Yes: Fragile

Hot from the success of The Yes Album and withRick Wakeman now in the fold, Yes were about to hit new heights with their fourth album. Time to live that waking dream via this deluxe reissue.

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“It was like an explosion of energy, dreams and ideas,” Jon Anderson once told Prog, looking back at Fragile. “There was so much harmony within the band. We were getting successful, but it hadn’t gone to our heads. We were all committed to creating adventurous music, and given the freedom to do that.”

Originally released in late 1971 in the UK and early ’72 in the US, the band’s fourth waking dream went Top 10 in both countries and built on the momentum initiated by The Yes Album, elevating Yes from the troposphere to the stratosphere.

Steven Wilson’s aim here is to the take this classic up another level again. His mixes on this expanded, bells-and-whistles edition include a new stereo mix and a hybrid DVD-A featuring a 5.1 surround mix, all approved by the band. You know the drill by now with Wilson’s sumptuous remastering work: his renovations are as glitteringly rich as they are reliable.

Yet what really gets the juices flowing is the news that six unreleased recordings see the light of day for the first time, four of them mixed by Wilson from the multitrack tapes. Totalling around 23 minutes, they provide a fascinating insight into Yes’ creative process at the time. There are two versions of Anderson’s We Have Heaven, a Roundabout rehearsal, an early version of South Side Of The Sky and a different take on Steve Howe’s solo number, Mood For Another Day.

New doors were opened in music and mountains came out of the sky.

And then there’s All Fighters Past, an out-take from the sessions. It sketches a theme that ultimately appeared on Tales From Topographic Oceans’ own The Revealing Science Of God and tosses in a keyboard line that found fruition on Close To The Edge’s Siberian Khatru. All this within two and a half minutes. It would be excessively fanboy to say it’s brilliant – it’s a jaunty jam, an upbeat frolic, Chris Squire’s bass fuzzed out and fanciful – but there’s no doubt it’s an exciting discovery.

Let’s spin back to *Roundabout *and the main album. Eddy Offord’s role as engineer-turned-producer should not be undervalued. The instantly involving, now-iconic, backwards piano fade into guitar harmonics that kick-starts the record was his idea. (As indeed was healthy living and vegetarianism, a regime the musicians tried to obey, with limited success.) Everyone knew they had to up their game, both to capitalise on the buzz of The Yes Album in the States and to stay in contention at what was a heady period for music. The year 1971 had seen important albums from Pink Floyd, Genesis, ELP and Caravan. Prog (as it wasn’t labelled then) was in the ascendant. And nobody was keener on ascension than Anderson, who was urging structural risks (“I was interested in how you get from one idea to the next… and then the next,” he told Prog) and buzzing with the potential he’d heard within Frank Zappa, The Mahavishnu Orchestra, King Crimson and world music.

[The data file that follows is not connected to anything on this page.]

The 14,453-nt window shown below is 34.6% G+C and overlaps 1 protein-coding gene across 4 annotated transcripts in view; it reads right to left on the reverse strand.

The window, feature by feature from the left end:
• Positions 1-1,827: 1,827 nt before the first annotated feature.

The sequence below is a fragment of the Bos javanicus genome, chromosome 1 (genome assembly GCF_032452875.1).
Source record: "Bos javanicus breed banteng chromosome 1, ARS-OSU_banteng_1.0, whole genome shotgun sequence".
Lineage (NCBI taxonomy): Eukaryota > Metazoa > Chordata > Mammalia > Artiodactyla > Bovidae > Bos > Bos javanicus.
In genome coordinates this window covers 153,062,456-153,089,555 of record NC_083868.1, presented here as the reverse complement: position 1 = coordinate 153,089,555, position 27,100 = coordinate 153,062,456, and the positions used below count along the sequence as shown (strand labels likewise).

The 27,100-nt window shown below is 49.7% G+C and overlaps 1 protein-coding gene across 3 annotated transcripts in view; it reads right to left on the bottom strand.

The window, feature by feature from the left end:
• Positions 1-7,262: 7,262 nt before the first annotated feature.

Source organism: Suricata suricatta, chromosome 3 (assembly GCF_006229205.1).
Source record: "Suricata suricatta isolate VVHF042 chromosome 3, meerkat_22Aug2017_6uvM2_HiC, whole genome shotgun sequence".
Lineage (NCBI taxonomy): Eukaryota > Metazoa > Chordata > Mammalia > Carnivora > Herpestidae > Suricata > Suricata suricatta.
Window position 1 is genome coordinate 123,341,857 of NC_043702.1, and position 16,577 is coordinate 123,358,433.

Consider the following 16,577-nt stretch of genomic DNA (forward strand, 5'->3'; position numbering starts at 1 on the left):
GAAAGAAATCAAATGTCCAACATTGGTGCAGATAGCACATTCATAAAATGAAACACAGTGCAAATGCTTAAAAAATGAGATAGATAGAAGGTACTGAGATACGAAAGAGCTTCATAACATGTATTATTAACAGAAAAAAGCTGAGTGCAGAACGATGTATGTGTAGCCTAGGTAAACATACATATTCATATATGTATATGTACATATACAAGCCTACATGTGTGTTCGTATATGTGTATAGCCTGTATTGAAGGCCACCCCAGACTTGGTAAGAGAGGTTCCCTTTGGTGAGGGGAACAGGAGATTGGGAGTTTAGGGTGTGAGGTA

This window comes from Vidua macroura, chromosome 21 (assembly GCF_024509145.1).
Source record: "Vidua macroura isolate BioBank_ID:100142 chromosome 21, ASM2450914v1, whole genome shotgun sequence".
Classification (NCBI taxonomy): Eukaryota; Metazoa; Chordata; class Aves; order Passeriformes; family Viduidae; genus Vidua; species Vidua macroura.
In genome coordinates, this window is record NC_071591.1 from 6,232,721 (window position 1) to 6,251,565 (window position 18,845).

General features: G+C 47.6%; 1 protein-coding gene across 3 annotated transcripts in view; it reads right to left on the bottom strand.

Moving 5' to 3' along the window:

As for guitarist Steve Howe, he was feeling increasingly at home, and more confident. And Rick Wakeman, brought in to replace the synth-phobic Tony Kaye, was nothing if not game for experiments. It was he who would slot all the ideas together and forge fluidity and sense from them, his orchestration skills described by Bill Bruford as “Rick’s job”.

So Roundabout – edited, much to the band’s chagrin, for a US hit – whirled in with exuberance. South Side Of The Sky is perhaps the most underrated of the big numbers, its riffs gutsy and its dreamy mid-section and return a peak among pinnacles. Long Distance Runaround skitters and charms, and of course monumental finale Heart Of The Sunrise interlaces a blueprint for thrash-rock and a contrasting choirboy purity.

Wilson loves his subject so much he manages to emphasise the crucial elements without sacrificing the occasional how-on-earth-do-they-make-that-work? magical mess that is Yes.

Then there are the solo cameos, studding the album’s starry sky. Anderson sings divinely, Wakeman (contractually blocked from writing credits) reboots Brahms, Howe goes fervent flamenco, Bruford takes a swipe at a former manager and, of course Squire, on The Fish, takes the bass into outer space. With Roger Dean entering and expanding the world of Yes, Fragile was solid flair. New doors were opened in music and mountains came out of the sky. Even in 2015, they refuse to just stand there.